Howard Marshall, deputy assistant director of the cyber division at the Federal Bureau of Investigation (FBI), said Thursday at MeriTalk’s Akamai Government Forum that the bureau is taking a proactive approach to defending and apprehending when it comes to cyber criminals.
“We’re not waiting for the cyber 9/11 to happen,” Marshall said. “We went ahead a couple years ago and started instituting task forces in all 56 of our field offices.”
He said that the main criticism of the bureau that came out of the 9/11 attacks was that the FBI only had two joint terrorism task forces at the time. On the cyber front, resources are being provisioned ahead of time to quickly respond to incidents whenever they occur.
In addition to cyber task forces in all 56 field offices, the bureau has 400 resident agencies–smaller satellite offices that report into the field offices.
“It allows us the opportunity to respond literally within a matter of hours to almost any corner of the United States,” Marshall said. “If and when these major intrusions and significant breaches happen, we have people that are no more than a two or three-hour drive away from any part of the United States.”
He provided context that shows just how important cyber threat prevention is to the FBI. With some 13,500 FBI agents in total – a number that might seem large – that still only correlates to about one agent for every 29,000 Americans, Marshall said.
That breakdown further highlights the importance of the bureau’s resource allotment when you consider that it has established legal attaché programs in foreign countries where agents collaborate to sniff out criminals and nation-state actors.
“In none of these places do we have true enforcement authority,” Marshall noted. “But if we do our jobs well and we develop relationships with the host country law enforcement intelligence services, we utilize those authorities, or we ask them to work something with us jointly, and then we return the favor here in the United States.”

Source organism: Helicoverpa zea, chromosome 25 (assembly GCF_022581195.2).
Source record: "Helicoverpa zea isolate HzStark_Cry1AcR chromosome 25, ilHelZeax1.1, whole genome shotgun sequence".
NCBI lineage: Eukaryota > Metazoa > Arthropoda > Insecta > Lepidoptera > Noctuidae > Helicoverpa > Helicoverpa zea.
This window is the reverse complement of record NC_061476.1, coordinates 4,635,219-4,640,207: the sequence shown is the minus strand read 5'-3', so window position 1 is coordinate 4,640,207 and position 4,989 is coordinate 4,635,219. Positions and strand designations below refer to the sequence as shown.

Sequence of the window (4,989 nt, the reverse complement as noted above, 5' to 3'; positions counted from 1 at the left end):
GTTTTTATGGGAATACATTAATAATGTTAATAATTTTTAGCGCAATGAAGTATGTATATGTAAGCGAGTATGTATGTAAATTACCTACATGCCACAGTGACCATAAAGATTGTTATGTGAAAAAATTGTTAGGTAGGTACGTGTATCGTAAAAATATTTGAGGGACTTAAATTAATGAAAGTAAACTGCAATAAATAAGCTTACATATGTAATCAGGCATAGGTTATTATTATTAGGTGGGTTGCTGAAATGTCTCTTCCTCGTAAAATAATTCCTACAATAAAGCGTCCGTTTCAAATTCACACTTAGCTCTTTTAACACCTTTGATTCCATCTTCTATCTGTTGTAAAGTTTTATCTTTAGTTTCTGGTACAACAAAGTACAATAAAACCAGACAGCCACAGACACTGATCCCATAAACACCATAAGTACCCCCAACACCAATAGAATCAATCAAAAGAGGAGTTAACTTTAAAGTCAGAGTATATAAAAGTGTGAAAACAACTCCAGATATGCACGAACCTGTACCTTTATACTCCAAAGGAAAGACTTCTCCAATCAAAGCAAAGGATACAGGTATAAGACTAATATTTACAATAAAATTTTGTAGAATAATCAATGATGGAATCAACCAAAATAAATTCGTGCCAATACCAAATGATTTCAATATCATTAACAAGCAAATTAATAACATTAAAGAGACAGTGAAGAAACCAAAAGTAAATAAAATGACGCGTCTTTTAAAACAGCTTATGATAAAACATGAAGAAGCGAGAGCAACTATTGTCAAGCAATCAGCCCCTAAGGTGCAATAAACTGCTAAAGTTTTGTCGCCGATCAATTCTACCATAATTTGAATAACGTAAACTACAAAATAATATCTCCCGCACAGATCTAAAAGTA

The cyber division takes advantage of that program, with 17 different cyber assistant legal attachés deployed to U.S. embassies across the globe.
“Our legal attaché program is designed to help us to develop the relationship with the host country’s services, so we can respond to instances of crime in the United States that emanate from other parts of the world.”
On the intelligence side, Marshall discussed the FBI footprint within like-minded agencies such as the National Security Agency and Department of Homeland Security for the purposes of gathering intelligence. But it doesn’t stop with government agencies, as Marshall contended that private sector employees dealing in cyber may have even better threat intelligence. Partnership on all fronts becomes key, he said.
“We’ve married up our outreach efforts with our intelligence efforts, and we’re as proactive as we can be,” he said. “If we can identify through all of our collection where our gaps are, we can find those people out there that have that information and work with them. Conversely, if we have stuff that we can declassify and push out that may make your jobs as cyber defenders easier, we want to do that.”